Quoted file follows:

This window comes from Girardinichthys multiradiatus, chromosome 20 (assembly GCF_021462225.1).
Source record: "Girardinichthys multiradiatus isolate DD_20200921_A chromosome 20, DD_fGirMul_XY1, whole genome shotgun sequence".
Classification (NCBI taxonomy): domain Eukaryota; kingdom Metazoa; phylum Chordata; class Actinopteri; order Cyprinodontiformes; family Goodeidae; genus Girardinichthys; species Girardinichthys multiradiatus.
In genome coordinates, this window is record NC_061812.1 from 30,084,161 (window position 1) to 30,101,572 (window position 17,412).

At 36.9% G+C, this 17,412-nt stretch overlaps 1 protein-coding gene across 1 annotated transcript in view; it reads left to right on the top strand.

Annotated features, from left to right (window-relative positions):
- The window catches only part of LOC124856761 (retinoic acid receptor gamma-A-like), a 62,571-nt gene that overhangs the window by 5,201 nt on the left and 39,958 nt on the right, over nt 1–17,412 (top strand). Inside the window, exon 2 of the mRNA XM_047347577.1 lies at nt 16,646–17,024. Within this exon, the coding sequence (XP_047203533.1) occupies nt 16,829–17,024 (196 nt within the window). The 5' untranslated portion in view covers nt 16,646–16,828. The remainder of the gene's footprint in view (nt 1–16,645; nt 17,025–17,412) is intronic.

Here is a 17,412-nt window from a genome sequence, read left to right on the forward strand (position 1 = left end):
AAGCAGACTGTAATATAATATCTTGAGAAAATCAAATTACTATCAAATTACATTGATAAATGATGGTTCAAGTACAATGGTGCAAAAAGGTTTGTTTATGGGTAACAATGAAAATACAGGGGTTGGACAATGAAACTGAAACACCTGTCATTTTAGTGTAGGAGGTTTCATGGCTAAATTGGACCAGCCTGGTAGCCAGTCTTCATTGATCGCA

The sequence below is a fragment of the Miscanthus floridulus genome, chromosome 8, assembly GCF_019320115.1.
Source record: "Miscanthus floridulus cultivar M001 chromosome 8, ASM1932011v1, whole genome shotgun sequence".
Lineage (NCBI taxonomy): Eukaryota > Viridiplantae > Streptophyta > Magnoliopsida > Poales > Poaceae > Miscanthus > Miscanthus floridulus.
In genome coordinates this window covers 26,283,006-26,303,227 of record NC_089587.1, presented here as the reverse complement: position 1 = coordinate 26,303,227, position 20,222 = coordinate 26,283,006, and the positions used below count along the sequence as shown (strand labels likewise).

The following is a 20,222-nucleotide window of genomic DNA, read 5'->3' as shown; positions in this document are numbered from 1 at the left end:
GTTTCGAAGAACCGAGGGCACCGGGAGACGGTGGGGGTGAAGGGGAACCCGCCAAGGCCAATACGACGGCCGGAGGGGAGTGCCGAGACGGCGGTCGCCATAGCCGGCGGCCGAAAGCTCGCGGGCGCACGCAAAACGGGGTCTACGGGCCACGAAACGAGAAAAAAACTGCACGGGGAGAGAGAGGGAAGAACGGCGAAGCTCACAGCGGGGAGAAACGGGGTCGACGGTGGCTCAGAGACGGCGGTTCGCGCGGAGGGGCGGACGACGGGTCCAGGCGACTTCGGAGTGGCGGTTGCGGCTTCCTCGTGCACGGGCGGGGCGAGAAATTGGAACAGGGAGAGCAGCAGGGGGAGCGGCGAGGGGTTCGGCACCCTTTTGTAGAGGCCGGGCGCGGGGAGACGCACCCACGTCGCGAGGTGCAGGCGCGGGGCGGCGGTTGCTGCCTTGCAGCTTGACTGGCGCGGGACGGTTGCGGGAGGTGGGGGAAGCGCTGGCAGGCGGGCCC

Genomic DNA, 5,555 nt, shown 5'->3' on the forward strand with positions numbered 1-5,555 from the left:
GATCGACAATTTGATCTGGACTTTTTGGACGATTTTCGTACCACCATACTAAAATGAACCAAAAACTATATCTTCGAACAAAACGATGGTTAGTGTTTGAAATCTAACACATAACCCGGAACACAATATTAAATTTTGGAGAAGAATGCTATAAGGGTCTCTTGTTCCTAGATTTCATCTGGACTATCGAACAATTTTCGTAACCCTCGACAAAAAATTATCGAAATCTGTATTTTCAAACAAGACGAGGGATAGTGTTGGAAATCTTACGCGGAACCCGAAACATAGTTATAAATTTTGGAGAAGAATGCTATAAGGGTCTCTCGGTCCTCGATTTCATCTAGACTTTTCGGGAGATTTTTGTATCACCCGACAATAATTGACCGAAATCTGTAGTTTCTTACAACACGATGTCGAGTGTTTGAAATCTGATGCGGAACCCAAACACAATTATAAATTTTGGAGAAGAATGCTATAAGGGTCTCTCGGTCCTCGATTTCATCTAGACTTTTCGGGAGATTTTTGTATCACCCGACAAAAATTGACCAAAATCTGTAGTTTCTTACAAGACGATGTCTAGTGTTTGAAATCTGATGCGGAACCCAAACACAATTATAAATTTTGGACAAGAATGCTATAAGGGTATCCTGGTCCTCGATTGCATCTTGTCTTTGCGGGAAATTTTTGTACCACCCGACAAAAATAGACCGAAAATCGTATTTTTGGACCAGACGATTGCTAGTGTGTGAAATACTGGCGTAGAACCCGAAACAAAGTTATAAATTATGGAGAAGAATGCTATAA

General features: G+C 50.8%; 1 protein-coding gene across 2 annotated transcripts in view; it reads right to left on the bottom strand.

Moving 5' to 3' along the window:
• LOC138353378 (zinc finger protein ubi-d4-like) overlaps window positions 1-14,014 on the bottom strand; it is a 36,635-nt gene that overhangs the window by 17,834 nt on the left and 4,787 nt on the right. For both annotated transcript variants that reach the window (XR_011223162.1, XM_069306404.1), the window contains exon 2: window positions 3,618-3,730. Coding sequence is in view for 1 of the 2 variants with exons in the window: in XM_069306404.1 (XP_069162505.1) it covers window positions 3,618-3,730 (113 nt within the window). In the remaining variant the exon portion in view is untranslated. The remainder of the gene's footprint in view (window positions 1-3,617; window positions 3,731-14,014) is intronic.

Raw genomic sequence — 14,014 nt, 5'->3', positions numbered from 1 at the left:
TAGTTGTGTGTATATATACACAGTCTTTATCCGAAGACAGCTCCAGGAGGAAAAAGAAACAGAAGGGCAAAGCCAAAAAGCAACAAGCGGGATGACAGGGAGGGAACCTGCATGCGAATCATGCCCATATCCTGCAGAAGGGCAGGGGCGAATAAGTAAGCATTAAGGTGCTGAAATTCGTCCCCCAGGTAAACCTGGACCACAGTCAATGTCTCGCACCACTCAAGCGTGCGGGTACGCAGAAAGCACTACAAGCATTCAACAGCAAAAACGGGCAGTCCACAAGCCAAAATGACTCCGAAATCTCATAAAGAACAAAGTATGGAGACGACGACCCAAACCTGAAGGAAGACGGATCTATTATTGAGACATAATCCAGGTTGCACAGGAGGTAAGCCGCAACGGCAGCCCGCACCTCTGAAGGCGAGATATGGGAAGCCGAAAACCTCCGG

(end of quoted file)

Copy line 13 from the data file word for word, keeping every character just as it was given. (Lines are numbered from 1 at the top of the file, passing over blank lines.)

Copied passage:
In genome coordinates this window covers 26,283,006-26,303,227 of record NC_089587.1, presented here as the reverse complement: position 1 = coordinate 26,303,227, position 20,222 = coordinate 26,283,006, and the positions used below count along the sequence as shown (strand labels likewise).